Why we can’t see the Christmas forest for the trees
December 8 marked the fortieth anniversary of the closing of the Second Vatican Council. That historic day saw the signing of one of the capstones on four years of work: the Council’s declaration on religious freedom.
Is the Church still behind the times? After all, the First Amendment predates Dignitatis Humanae by more than 170 years.
Anything but. Besides reaffirming perennial teaching, the document is today more astonishingly relevant than ever, not least in the midst of America’s annual Christmas silliness over “holiday trees” and “Sparkle Day.”
Try this, for example: “Government ought to take account of the religious life of the citizenry and show it favor.” [Those are my italics.] Religious partisanship? Not in the least.
What’s so odd about the fact that, just two miles from the Vatican, the Italian President’s palace is adorned with a “Christmas tree” about which no one has thought to complain? In a country where church attendance runs much lower than in the US and with a far uglier history of church-state relations, that ought to raise eyebrows. But it doesn’t.
The Italians, after all, are on to something that we almost uniformly overlook in our own Christmas squabbles. “Showing favor” in such a simple matter as the president’s interior decorating is simply to accept a historical and cultural fact. Italian society, though renowned for both sanctity and sin, freely recognizes Christianity as the force that built the country and the root of its common culture.
I live in Rome. When I mentioned our Christmas silliness to two Italian friends — one of whom is agnostic — the other day, they looked at me dumbstruck, as if I had just poured ketchup on my pasta. “What? Well what do they call the tree then? Do you mean they don’t even have manger scenes? Mamma mia, questi americani…”
Maybe we can’t see the Christmas forest for the trees. We Americans are by now so conditioned to think in terms of a wall between church and state, of the Establishment Clause and legal precedents, of sensitivity to all but majority will, that we completely miss the fundamental force of culture in our midst.
Christmas is not just something religious and/or nongovernmental: it’s something cultural. It’s on that uncomfortably slippery middle ground between religion and government. And the hermetic sealing-off of these fields is worse than counter-productive.
As Seamus Hasson shows compellingly in his witty, thought-provoking new book The Right to Be Wrong: Ending the Culture Wars over Religion in America, if government resolutely shuns all contact with religion, that is very different from simply being religion-neutral: “It is implicitly saying something profound — that religion is at best an unimportant, and at worst a shameful, aspect of our lives.”
Of course culture isn’t religion either, though the two overlap. In these post-medieval days, the common cultural glue that holds us together as a society isn’t any single religion. Still, a religion-less culture just doesn’t work. Hasson, founder and chairman of the Becket Fund for Relgious Liberty, points out that that kind of culture doesn’t reflect and express the full scope of our humanity. We simply can’t live happily that way.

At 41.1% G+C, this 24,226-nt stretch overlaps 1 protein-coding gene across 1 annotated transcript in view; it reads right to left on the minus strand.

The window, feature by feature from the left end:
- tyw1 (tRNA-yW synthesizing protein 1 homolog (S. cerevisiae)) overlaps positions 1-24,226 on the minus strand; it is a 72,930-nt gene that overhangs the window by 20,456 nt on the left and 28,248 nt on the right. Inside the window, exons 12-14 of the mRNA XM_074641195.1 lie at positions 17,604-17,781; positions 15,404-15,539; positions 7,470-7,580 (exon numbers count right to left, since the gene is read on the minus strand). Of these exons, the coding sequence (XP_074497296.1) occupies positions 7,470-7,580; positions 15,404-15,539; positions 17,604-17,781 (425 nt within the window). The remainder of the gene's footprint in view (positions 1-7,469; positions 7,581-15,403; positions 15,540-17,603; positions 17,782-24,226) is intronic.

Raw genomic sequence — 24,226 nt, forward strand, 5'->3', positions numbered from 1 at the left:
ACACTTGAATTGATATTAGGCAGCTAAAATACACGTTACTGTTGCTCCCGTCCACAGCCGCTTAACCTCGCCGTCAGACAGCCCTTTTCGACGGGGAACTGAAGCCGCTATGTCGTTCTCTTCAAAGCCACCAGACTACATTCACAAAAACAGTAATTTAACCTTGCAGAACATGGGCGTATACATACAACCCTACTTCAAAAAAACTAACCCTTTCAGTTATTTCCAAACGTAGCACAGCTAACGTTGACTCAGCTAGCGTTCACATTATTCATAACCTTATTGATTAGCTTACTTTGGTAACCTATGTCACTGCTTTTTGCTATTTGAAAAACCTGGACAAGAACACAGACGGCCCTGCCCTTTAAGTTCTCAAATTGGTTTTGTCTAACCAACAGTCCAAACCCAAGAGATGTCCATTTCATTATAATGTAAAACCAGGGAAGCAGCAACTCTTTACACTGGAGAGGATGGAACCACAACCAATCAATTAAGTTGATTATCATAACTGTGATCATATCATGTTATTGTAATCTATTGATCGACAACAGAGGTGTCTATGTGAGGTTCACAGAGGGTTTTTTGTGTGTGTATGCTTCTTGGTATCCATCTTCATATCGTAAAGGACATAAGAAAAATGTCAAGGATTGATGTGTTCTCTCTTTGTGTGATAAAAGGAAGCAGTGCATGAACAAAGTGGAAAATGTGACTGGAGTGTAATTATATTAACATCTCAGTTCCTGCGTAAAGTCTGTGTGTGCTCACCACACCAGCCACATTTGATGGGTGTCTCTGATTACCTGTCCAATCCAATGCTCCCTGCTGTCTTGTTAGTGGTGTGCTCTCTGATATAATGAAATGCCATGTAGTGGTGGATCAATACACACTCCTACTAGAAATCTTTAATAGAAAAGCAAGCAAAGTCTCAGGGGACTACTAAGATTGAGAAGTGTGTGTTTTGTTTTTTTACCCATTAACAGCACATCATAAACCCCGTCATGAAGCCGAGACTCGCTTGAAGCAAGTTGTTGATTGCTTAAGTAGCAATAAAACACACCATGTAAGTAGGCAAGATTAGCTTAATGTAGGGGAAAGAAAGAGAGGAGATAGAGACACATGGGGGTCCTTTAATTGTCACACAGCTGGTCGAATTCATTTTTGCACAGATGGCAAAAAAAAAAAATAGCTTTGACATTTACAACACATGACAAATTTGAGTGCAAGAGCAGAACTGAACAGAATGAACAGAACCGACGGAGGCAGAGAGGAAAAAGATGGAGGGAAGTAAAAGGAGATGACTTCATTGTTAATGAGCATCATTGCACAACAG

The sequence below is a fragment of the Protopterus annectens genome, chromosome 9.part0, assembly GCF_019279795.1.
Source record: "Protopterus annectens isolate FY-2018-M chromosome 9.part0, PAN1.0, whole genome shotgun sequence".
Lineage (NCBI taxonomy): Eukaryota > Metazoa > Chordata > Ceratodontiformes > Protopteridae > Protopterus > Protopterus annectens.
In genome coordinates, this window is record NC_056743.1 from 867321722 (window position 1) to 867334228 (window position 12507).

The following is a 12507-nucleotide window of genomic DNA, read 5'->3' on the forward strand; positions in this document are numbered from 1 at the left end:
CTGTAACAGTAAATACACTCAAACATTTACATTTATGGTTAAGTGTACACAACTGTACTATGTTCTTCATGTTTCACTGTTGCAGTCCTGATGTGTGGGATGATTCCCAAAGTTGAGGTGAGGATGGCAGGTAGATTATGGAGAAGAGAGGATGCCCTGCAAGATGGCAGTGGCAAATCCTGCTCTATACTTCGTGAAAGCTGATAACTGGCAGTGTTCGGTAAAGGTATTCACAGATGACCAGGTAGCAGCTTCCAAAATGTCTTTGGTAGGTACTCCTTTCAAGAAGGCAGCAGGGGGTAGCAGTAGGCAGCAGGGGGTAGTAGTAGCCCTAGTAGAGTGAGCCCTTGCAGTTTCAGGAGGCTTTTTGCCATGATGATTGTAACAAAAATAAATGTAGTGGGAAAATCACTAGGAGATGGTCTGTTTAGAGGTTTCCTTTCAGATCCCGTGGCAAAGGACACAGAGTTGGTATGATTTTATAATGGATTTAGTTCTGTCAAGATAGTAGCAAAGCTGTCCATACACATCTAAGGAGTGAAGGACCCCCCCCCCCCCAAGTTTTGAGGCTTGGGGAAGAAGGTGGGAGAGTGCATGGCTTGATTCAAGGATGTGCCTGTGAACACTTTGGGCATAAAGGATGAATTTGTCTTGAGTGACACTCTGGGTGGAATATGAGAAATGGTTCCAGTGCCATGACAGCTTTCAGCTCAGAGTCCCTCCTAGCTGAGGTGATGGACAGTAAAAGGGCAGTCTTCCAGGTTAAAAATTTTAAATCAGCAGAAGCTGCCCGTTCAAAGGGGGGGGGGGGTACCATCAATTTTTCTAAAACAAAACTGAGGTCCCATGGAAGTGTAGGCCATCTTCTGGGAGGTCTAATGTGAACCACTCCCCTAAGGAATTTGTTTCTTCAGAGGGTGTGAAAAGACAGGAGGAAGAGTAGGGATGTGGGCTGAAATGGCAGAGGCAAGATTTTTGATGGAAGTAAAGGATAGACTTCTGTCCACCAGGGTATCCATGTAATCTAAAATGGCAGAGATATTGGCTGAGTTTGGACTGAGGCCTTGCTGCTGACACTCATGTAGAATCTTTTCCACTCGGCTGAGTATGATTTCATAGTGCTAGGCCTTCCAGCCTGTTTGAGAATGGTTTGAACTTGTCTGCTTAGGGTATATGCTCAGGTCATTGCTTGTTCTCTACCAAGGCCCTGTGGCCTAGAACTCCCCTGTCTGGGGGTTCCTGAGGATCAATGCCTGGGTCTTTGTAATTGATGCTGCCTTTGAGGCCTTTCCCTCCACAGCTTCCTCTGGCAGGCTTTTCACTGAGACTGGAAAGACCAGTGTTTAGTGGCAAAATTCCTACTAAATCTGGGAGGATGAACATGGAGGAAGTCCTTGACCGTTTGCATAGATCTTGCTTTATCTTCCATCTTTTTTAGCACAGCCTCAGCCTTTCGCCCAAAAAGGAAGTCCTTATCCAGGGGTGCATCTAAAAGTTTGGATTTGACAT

So there is a higher ground to this debate, something that transcends the Language Games (apologies to Wittgenstein) and the legal precedents. We are, and always have been, first and foremost a Christian people. There certainly has always been room for other traditions, so long as we all mutually respect what Hasson calls one another’s “right to be wrong.”
That’s the simple reason why we’re a Christmas-celebrating people. For many, the reasons are religious. For more, the reasons are cultural. That’s why our natural gut reaction to “giving” trees and “friendship” trees is repugnance, and why conservative columnists get so much mileage out of annually bemoaning the folly of the Christmas Wars and the social discourtesy of calling a “Christmas” tree something other than what it manifestly is.
I imagine that more high-schoolers probably know who wrote the Gettysburg Address than know that the evergreen represents the perpetual presence of Christ, symbolized as Tree of Life. But then again, more of them probably know the date of Christmas than the date of Washington’s Birthday.
The lowest common denominator of who we are as a people isn’t the Constitution, but our common American culture. We were a people with a culture before we set a government over ourselves. The ACLU and friends, by laboring patiently to untie our cultural moorings and set us adrift on uncharted waters, are really denying something key to who we are.
Fine, but why then should government show favor to religion, in the words of Vatican II? Because it’s supposed to be at the service of its citizens. Doesn’t that go far beyond mere holiday decorations? Yes and no. “The religious acts whereby men, in private and in public and out of a sense of personal conviction, direct their lives to God transcend by their very nature the order of terrestrial and temporal affairs,” wrote the Council fathers. There are limits to government. (Heresy!) There is something that transcends the Constitution. (Burn him!) Now we’ve turned the tables, haven’t we?
In any event, those of us expats in Rome can breathe a prayer of thanks that there are no Grinches at the Vatican. Here, being “12/25-centric” is perfectly okay. No one has even sued the Pope to get his “Christmas” tree renamed. If you’re fed up with political correctness and are contemplating seeking political asylum, Italy may be the place for you. The food is great, and the absence of Christmas silliness is positively refreshing.
- (Br. Shane Johnson of the Legionaries of Christ is studying for the priesthood in Rome.)